2. Keep Your Eating Schedule
We’ve discussed many times before how our sleeping and eating schedules are closely connected. And just like we need to keep our regular sleep schedule, we need to keep our regular eating schedule.
When we move the clocks backward we feel hungry sooner than we’re used to. And this can be a huge distraction. Often people will eat earlier in the day, which then leads to extra snacking right before bed. And snacking before bed can affect our sleep quality.
In the first few days after the time change it is especially important to eat a well balanced diet. Aside from the benefits of eating healthy, this will also leave us feeling satiated longer throughout the day and before we sleep.
But what should you do if you feel hungry an hour before you’re supposed to eat? Try eating some healthy snacks earlier in the day that have a slightly higher fat and protein content, such as nuts. Or if you have the willpower to push through the temporary hunger, then that works too.
3. Avoid Extra Caffeine
Waking up earlier than intended is one of the worst parts about moving the clocks backward. And this can lead many people to consume extra caffeine to get through the day. But, unsurprisingly, this is a bad idea.
Consuming extra caffeine increases your chance of affecting the next night’s sleep. It may keep you up at night or prevent you from achieving quality sleep. And this can get you stuck in the coffee cycle, where you constantly need coffee to stay awake, and it’s the coffee that is keeping you from sleeping.
I will mention one caffeine benefit, though, and that is it’s an appetite suppressant. Again, do not consume any extra caffeine. But having a cup of coffee in the morning could keep you from feeling hungry for longer. And this could help keep you on your regular eating schedule.
But I’ll say this one more time…don’t consume extra caffeine!
4. Expose Yourself To Light
Since we often wake up earlier than we intend to when moving the clocks backward, getting exposure to light first thing in the morning is very important.
When we wake up we need to see light. This signals to our brain that it’s daytime and we should be awake. One of the downsides of these time changes is the subtle upset to our circadian rhythm.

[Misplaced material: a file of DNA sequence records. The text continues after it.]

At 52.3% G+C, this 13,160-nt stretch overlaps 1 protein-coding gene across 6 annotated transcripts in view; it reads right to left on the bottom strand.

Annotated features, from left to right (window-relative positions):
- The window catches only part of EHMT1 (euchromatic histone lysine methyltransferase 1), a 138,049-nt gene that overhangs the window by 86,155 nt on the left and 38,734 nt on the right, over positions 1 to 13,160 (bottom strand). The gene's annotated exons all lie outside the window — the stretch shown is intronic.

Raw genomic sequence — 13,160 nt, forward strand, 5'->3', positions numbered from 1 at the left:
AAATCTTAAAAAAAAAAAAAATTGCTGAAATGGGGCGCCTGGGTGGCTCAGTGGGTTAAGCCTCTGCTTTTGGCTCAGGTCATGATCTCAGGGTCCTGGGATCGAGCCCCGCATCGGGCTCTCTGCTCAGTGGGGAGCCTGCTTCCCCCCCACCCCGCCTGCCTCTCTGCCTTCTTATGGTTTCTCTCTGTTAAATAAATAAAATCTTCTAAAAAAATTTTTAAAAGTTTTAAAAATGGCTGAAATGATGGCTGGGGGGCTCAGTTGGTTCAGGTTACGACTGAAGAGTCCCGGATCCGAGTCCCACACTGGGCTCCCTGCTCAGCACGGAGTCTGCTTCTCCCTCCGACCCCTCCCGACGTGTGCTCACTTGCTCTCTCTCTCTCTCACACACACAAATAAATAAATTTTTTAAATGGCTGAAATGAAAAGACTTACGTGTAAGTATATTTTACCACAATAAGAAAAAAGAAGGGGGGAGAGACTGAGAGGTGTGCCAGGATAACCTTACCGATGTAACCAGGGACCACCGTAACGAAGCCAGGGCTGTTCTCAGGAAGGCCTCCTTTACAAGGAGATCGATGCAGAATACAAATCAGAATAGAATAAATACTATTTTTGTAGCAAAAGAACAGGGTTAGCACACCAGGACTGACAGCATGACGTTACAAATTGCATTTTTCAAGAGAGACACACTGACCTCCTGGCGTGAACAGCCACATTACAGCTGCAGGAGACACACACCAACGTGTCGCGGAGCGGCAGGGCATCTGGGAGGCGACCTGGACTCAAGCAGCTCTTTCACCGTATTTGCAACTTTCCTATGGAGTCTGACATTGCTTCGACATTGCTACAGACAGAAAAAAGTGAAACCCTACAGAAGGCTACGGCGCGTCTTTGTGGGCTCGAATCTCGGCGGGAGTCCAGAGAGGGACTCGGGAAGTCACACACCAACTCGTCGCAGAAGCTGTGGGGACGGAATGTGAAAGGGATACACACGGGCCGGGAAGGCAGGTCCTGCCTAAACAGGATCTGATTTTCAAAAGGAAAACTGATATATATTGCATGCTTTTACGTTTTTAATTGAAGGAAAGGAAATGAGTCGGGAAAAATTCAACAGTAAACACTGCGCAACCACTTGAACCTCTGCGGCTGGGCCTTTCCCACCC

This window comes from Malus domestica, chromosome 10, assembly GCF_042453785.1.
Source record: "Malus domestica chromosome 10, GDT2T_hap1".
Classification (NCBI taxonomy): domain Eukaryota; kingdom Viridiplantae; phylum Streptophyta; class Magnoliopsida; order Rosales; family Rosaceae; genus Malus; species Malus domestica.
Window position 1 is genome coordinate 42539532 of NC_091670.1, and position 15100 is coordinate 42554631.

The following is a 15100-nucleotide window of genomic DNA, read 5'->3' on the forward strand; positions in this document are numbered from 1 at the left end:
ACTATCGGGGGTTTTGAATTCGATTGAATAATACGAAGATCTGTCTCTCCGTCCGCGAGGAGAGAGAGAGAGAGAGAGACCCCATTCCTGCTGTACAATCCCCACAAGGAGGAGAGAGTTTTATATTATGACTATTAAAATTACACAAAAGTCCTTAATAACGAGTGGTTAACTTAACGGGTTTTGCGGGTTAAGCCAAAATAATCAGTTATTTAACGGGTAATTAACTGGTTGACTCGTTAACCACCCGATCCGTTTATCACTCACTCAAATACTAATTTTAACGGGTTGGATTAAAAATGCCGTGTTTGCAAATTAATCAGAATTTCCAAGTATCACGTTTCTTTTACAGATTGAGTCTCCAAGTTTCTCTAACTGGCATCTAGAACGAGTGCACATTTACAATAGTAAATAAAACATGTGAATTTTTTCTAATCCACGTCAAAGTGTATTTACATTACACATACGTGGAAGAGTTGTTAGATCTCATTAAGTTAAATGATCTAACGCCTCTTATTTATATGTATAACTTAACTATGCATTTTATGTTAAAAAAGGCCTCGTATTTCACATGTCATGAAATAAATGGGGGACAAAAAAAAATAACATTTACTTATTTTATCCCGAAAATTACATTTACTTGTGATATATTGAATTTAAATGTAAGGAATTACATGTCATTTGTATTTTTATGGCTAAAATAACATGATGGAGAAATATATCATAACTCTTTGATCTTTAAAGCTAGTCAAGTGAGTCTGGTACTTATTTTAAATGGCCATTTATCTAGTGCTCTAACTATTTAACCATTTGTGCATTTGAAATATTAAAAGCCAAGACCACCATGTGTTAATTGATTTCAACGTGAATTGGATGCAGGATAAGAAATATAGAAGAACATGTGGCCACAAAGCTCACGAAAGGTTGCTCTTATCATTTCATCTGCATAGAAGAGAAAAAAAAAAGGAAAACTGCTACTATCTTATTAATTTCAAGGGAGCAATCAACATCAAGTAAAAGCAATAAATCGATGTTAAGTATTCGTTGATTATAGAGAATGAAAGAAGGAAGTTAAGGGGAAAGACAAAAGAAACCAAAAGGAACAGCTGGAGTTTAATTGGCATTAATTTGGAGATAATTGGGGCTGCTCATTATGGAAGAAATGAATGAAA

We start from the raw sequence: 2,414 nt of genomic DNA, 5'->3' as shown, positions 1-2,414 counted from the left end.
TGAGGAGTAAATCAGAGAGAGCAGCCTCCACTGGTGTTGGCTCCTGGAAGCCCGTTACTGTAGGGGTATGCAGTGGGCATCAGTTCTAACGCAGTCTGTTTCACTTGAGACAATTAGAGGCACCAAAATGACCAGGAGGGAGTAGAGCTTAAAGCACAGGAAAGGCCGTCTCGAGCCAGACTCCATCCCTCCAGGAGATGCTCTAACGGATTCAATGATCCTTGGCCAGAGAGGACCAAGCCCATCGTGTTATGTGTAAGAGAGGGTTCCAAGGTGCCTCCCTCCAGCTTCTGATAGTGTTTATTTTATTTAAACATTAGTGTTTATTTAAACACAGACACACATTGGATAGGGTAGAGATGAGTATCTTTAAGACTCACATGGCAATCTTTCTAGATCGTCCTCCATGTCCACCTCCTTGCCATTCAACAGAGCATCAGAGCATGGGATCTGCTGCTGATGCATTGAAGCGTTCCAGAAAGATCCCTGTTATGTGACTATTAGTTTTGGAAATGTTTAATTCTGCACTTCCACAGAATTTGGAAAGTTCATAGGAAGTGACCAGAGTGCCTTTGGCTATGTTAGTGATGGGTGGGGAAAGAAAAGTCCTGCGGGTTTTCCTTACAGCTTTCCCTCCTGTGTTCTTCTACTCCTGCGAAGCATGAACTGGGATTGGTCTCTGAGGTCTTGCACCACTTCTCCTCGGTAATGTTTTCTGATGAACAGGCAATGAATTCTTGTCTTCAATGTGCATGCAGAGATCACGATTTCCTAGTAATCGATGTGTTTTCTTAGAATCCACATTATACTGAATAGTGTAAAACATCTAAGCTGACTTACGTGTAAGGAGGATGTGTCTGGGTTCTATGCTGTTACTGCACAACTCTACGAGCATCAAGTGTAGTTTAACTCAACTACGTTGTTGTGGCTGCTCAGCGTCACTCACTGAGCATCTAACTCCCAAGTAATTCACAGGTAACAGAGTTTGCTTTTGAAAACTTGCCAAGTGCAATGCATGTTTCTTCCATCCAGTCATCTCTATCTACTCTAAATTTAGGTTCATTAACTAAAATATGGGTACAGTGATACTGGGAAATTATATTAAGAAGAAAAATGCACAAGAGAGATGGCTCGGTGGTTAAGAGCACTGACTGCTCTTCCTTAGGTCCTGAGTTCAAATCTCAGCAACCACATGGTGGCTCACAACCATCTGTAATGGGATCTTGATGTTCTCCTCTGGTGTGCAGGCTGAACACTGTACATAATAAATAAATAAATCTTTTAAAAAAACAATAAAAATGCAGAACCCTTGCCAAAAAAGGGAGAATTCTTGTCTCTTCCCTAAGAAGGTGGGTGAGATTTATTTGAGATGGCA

Luckily, moving the clocks backward means it’s initially light out early in the morning, around 6:30am. And this can help you wake up in the morning, especially if you wake up an hour earlier than you should have.
But throughout the morning and early afternoon, be sure to expose yourself to sunlight as much as possible. It doesn’t have to be sunlight, but natural light does work best.
And don’t forget to begin limiting your exposure to light the closer it gets to your bedtime, just as you should always do.
Right after the time changes, one of the hardest things is staying awake in the late morning and early afternoon. Especially if you woke up an hour earlier than you wanted to, this is when the fatigue really hits you.
Instead of reaching for caffeine, try doing some light exercise. The best option is to simply take a walk outside. This not only gives you exercise and gets your blood flowing, but you are also invigorated by the natural light and fresh air.
And doing some more vigorous exercise early in the morning before work or school could help too. This is a good idea any time, but when the time changes you may need that extra boost of energy.
Just be careful to not exercise too late in the day. Exercising too close to bedtime can prevent you from falling asleep. But a leisurely walk shouldn’t prevent you from sleeping, even if it is an evening stroll.
These are some very simple tips for keeping your sleep schedule intact when daylight savings time ends. You’ve probably noticed that these are standard sleep tips. And that’s by design.
We don’t want to do anything unusual with our sleep schedule. All we want is to maintain it as much as possible. Even though our sleep cycle is temporarily disturbed by the time change, it is only temporary. In fact, within two weeks your body will have fully adjusted.
But being extra diligent about these sleep tips will make the time change transition easier and faster for you.